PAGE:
In that case, a high school teacher, Richard Cole, was charged with possession of child pornography and the unauthorized use of a computer. Cole was issued a laptop by the school for his personal use. In addition to keeping some personal files on the laptop, Cole downloaded nude photos of a high school student. When a technician found the photos while performing his duties, he copied the photos onto a disc and showed them to the school principal. The principal seized the laptop and handed both the laptop and disc over to the police. The police then took a mirror image of the laptop's hard drive without a warrant. The Court of Appeals for Ontario held that Cole had a reasonable expectation of privacy in the laptop, and that the mirror image of the hard drive was wrongfully obtained. The court held that the disc containing the photos was legally obtained because the technician had a right to access Cole’s laptop.
This past Monday, the Supreme Court of Canada reinforced the appellate court’s position that Cole had a privacy right over the personal use of his workplace laptop, and that he should not have been subjected to a warrantless search. The issue as to whether the disc was wrongfully obtained was not in dispute. The court reasoned:
“The accused’s personal use of his work-issued laptop generated information that is meaningful, intimate, and organically connected to his biographical core. Pulling in the other direction are the ownership of the laptop by the school board, the workplace policies and practices, and the technology in place at the school. These considerations diminished the accused’s privacy interest in his laptop [ ] but they did not eliminate it entirely. On balance, the totality of the circumstances support the objective reasonableness of the accused’s subjective expectation of privacy. While the principal had [ ] a reasonable power to seize and search a school-board issued laptop, the lawful authority of the accused’s employer to seize and search the laptop did not furnish the police with the same power.”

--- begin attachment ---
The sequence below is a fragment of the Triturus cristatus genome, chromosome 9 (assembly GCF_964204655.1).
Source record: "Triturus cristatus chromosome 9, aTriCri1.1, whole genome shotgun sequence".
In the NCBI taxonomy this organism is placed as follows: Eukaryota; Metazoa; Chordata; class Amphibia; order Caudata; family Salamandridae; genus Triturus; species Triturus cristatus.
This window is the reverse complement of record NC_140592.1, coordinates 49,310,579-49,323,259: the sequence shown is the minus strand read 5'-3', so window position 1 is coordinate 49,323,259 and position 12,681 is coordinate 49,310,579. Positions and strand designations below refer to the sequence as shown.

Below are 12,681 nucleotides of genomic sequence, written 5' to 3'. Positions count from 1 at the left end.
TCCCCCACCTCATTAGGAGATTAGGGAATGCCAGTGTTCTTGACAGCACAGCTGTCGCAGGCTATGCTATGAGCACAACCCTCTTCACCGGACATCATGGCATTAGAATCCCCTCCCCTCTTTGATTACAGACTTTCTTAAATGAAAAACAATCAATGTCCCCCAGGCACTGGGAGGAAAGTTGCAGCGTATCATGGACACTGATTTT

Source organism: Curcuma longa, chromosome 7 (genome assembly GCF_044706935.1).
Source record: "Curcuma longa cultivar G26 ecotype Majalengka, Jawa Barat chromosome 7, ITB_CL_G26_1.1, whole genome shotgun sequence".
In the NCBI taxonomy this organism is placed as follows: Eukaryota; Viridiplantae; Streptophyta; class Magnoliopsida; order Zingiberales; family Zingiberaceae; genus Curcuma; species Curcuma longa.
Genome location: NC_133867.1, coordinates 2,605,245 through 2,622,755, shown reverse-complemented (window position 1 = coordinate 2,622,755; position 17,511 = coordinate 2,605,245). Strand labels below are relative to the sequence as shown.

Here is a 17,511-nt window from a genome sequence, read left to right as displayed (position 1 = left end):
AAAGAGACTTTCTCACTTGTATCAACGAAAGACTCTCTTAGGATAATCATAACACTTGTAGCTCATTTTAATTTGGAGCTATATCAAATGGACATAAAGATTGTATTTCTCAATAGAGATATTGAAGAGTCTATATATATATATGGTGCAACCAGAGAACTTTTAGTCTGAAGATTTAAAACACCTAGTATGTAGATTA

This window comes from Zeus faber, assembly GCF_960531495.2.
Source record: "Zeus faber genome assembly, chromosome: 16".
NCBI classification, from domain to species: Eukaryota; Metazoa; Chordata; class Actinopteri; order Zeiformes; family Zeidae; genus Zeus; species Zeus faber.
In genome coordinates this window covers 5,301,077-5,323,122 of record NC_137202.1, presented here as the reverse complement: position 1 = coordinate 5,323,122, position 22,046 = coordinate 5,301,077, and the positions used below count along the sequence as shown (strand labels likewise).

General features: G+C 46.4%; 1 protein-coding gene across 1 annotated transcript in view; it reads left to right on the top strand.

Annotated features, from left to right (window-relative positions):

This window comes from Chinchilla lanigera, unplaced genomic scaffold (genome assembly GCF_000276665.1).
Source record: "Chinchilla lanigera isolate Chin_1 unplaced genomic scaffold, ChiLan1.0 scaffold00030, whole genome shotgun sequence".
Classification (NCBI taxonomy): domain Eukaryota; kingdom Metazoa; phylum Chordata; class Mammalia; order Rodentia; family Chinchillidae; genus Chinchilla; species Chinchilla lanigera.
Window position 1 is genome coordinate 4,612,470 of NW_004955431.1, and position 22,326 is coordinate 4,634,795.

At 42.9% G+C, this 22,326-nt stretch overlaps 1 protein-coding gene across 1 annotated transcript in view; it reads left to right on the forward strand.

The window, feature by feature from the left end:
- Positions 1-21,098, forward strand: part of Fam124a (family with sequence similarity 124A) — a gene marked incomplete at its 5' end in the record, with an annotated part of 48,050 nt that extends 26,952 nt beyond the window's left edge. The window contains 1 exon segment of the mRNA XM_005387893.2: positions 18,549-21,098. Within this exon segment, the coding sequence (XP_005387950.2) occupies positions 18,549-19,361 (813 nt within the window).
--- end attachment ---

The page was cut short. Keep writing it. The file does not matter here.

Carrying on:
It is important to note, though, that while the court held that a privacy right existed in Cole’s work-issued laptop, the court still found the copy of the hard drive to be admissible under its application of Canadian evidence law: “The exclusion of the material would have a marked negative impact on the truth-seeking function of the criminal trial process. The admission of the evidence would not bring the administration of justice into disrepute and therefore the evidence should not be excluded.”
As we noted in our last post and as is clear from the court’s language, determinations as to whether a reasonable expectation of privacy exists will continue to be fact-specific. The court’s holding here clearly does not provide employees with an unqualified expectation of privacy in their work computers. Who actually owns the computer, and workplace policies and procedures should be taken into consideration. Whether or not such an expectation exists will continue to depend on the totality of the circumstances.